Everyone deserves to feel safe in their relationships. If you are facing family violence and harm, consider making a safety plan. This is a plan of future actions you can take to keep you and your family and whānau members safe if you feel threatened or are in immediate danger.
It’s important you have a safe place to go and trusted people to be around when you need it.
Everyone’s situation is different but support can help; Manaaki Tāngata | Victim Support and other local support services can help you prepare an individual plan that works for you and your family or whānau.
Wellington Women's Refuge Safety planning provides a supportive list of things to consider if you prepare to leave and how to take care of your emotional safety during this challenging time.
If you are a member of the Rainbow community considering leaving a family violence and harm situation, see the Hohou Te Rongo Kahukura Safety Planning resource.
If you have left an abusive relationship you may want to consider having an unlisted phone number and also applying to go on the unpublished electoral roll. This means your address and details will not be publicly available.
Taking simple steps to stay safe online is important to protect yourself from harm and avoid any negative consequences of online harassment, exposure to harmful content or online scams or fraud.
Anyone can find themselves the victim of a cybercrime. There are some steps you can take to mimise the risk of it happening again and to keep yourself safe overall.
If you've been affected by cybercrime, don't be afraid to use and engage with technology, but be cautious about how to stay safe on your devices.
If you have serious concerns that someone can access your computer and it's a safety risk for you, consider using a library, workplace, or friend's computer.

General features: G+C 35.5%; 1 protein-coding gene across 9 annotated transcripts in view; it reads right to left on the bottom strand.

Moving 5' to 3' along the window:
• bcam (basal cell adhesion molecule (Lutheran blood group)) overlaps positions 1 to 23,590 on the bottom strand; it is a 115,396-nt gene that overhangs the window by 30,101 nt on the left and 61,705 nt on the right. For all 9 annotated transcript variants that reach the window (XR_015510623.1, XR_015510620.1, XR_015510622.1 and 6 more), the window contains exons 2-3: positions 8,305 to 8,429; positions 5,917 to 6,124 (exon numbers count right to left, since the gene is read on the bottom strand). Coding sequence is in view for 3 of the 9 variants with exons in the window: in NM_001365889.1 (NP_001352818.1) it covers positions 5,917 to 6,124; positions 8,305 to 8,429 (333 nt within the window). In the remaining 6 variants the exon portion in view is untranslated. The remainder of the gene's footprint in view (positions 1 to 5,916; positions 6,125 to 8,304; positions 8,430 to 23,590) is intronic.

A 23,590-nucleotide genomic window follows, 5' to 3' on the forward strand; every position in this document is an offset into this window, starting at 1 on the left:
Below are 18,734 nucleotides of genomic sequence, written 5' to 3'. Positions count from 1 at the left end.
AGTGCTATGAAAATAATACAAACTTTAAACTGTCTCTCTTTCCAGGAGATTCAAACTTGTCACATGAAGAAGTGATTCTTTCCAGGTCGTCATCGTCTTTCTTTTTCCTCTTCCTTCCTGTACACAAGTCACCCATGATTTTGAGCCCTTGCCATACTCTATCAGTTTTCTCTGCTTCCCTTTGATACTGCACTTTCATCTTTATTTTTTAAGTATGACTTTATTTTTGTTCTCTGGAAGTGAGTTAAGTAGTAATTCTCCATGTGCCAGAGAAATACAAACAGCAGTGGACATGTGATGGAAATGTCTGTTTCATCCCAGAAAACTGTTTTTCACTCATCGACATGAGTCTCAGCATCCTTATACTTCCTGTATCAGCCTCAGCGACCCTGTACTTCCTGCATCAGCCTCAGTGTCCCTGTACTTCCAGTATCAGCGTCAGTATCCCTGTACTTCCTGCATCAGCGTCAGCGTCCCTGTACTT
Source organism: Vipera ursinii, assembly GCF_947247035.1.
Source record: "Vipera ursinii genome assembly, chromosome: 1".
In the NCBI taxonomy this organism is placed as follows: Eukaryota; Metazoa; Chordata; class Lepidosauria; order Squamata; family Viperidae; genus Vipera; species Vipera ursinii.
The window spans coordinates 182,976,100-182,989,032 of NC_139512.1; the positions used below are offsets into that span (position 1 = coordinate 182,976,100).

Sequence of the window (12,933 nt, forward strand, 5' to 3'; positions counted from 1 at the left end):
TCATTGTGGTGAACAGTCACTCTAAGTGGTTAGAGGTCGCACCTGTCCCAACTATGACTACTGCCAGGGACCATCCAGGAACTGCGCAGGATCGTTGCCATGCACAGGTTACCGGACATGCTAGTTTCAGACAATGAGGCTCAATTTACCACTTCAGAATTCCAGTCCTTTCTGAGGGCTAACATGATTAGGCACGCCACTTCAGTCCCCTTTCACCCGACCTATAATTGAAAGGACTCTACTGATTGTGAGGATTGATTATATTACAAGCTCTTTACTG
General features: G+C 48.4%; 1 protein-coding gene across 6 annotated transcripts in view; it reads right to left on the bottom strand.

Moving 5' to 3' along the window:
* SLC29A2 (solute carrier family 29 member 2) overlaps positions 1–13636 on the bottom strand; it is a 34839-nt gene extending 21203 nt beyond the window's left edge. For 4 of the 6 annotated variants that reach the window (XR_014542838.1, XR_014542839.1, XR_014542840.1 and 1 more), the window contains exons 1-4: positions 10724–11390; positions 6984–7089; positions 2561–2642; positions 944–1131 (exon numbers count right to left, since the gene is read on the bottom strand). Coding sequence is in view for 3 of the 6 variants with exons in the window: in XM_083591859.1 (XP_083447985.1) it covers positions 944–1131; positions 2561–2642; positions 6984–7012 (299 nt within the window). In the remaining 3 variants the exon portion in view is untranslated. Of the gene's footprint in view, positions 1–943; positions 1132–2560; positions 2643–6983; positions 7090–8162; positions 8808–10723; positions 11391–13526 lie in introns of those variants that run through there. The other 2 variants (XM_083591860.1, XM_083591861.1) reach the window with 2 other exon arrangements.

When you are browsing the internet, it will save websites you have visited.
If you need to keep your browser history and visits to a website hidden, there are things you can do:
Please be aware that wiping out all your browsing history might raise suspicion for someone tracking you. Consider deleting select items only to avoid it looking suspicious.
If you're in a family harm situation and the person harming you can access your email, it may be a serious risk to you.
To protect yourself, make a strong, difficult-to-guess password. Remember to log out after using your email and never save your password.
If you are sent threatening emails, you may want to ask a trusted family or whānau member, or a friend to print them for you and keep them safe in case you need to use them as proof if police become involved.
Mobile phones can be an easy target for theft but also for those experiencing family harm and harassment.
If your mobile phone has been stolen or someone has access to it, it may mean they have access to your personal information, browser history or even banking information.
CERT NZ has put together some simple steps you can take to keep this information on your phone secure.
Mobile or phone harassment involves unwanted voicemails, calls, messaging, video, or photo messages that cause you to feel harassed, threatened, embarrassed, or victimized.
Netsafe's mobile phone harassment and abuse information can guide you on how to protect yourself and block a phone number.
It’s important for everyone to feel safe in their own home. You can take some simple security measures so that you can minimise risk to being burgled and also for you to feel more comfortable again, especially if you have experienced a home burglary, invasion or property damage.
Inside your home
Outside your home
When you're away from your home for a period of time
A safer community helps protect everyone who lives and works in it. Knowing who your neighbours are or having people nearby that you can trust can create a stronger and more resilient community.
If a crime has been committed in the community, or you have been the victim of a crime, your neighbours may have witnessed something or someone suspicious that could assist police with their investigation. Working together ensures a better chance at everyone’s safety and the safety of the businesses around them too.
There are a number of local organisations such as Neighbourhood Support, Māori Wardens and Community Patrol New Zealand (CPNZ) that work hard to keep our communities safe. Connecting with them or simply knowing they have an active and positive presence in your community can help you to begin to feel secure again.
New Zealand Police also have specialist liaison officers working in communities around the country. They team up with communities to make it easier for them to use police services, pass on community worries to the Police, and assist in tackling and stopping crimes in communities. They can listen to your concerns and work with the Police to prevent victimisations and make your community safer.